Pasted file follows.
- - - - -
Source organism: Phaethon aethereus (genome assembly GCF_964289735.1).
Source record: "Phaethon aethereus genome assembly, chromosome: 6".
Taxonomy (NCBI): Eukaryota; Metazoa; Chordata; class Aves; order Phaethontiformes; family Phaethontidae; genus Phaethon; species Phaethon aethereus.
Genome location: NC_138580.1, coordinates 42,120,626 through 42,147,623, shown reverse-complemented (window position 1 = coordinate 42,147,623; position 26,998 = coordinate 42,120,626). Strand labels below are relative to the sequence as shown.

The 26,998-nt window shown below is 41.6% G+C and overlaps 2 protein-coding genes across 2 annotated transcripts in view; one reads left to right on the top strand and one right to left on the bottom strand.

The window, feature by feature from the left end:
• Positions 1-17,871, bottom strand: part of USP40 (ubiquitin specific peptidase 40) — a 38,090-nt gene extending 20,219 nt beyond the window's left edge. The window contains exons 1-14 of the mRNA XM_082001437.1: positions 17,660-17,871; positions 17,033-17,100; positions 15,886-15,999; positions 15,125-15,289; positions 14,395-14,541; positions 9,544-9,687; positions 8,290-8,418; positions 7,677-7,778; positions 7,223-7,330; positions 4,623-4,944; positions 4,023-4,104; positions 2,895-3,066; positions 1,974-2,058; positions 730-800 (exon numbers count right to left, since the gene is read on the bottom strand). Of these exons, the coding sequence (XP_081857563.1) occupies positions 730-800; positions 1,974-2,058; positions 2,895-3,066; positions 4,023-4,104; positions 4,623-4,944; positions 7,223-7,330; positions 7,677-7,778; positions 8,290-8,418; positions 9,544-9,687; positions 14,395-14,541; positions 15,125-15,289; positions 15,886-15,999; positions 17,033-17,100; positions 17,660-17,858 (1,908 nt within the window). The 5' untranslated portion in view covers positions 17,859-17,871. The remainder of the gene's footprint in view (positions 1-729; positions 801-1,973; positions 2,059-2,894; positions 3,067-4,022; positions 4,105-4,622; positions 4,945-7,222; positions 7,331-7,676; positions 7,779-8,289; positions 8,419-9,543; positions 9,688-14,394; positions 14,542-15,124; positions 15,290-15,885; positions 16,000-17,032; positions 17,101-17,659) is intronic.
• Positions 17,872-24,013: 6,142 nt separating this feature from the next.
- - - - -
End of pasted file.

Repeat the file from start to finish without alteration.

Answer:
Source organism: Phaethon aethereus (genome assembly GCF_964289735.1).
Source record: "Phaethon aethereus genome assembly, chromosome: 6".
Taxonomy (NCBI): Eukaryota; Metazoa; Chordata; class Aves; order Phaethontiformes; family Phaethontidae; genus Phaethon; species Phaethon aethereus.
Genome location: NC_138580.1, coordinates 42,120,626 through 42,147,623, shown reverse-complemented (window position 1 = coordinate 42,147,623; position 26,998 = coordinate 42,120,626). Strand labels below are relative to the sequence as shown.

The 26,998-nt window shown below is 41.6% G+C and overlaps 2 protein-coding genes across 2 annotated transcripts in view; one reads left to right on the top strand and one right to left on the bottom strand.

The window, feature by feature from the left end:
• Positions 1-17,871, bottom strand: part of USP40 (ubiquitin specific peptidase 40) — a 38,090-nt gene extending 20,219 nt beyond the window's left edge. The window contains exons 1-14 of the mRNA XM_082001437.1: positions 17,660-17,871; positions 17,033-17,100; positions 15,886-15,999; positions 15,125-15,289; positions 14,395-14,541; positions 9,544-9,687; positions 8,290-8,418; positions 7,677-7,778; positions 7,223-7,330; positions 4,623-4,944; positions 4,023-4,104; positions 2,895-3,066; positions 1,974-2,058; positions 730-800 (exon numbers count right to left, since the gene is read on the bottom strand). Of these exons, the coding sequence (XP_081857563.1) occupies positions 730-800; positions 1,974-2,058; positions 2,895-3,066; positions 4,023-4,104; positions 4,623-4,944; positions 7,223-7,330; positions 7,677-7,778; positions 8,290-8,418; positions 9,544-9,687; positions 14,395-14,541; positions 15,125-15,289; positions 15,886-15,999; positions 17,033-17,100; positions 17,660-17,858 (1,908 nt within the window). The 5' untranslated portion in view covers positions 17,859-17,871. The remainder of the gene's footprint in view (positions 1-729; positions 801-1,973; positions 2,059-2,894; positions 3,067-4,022; positions 4,105-4,622; positions 4,945-7,222; positions 7,331-7,676; positions 7,779-8,289; positions 8,419-9,543; positions 9,688-14,394; positions 14,542-15,124; positions 15,290-15,885; positions 16,000-17,032; positions 17,101-17,659) is intronic.
• Positions 17,872-24,013: 6,142 nt separating this feature from the next.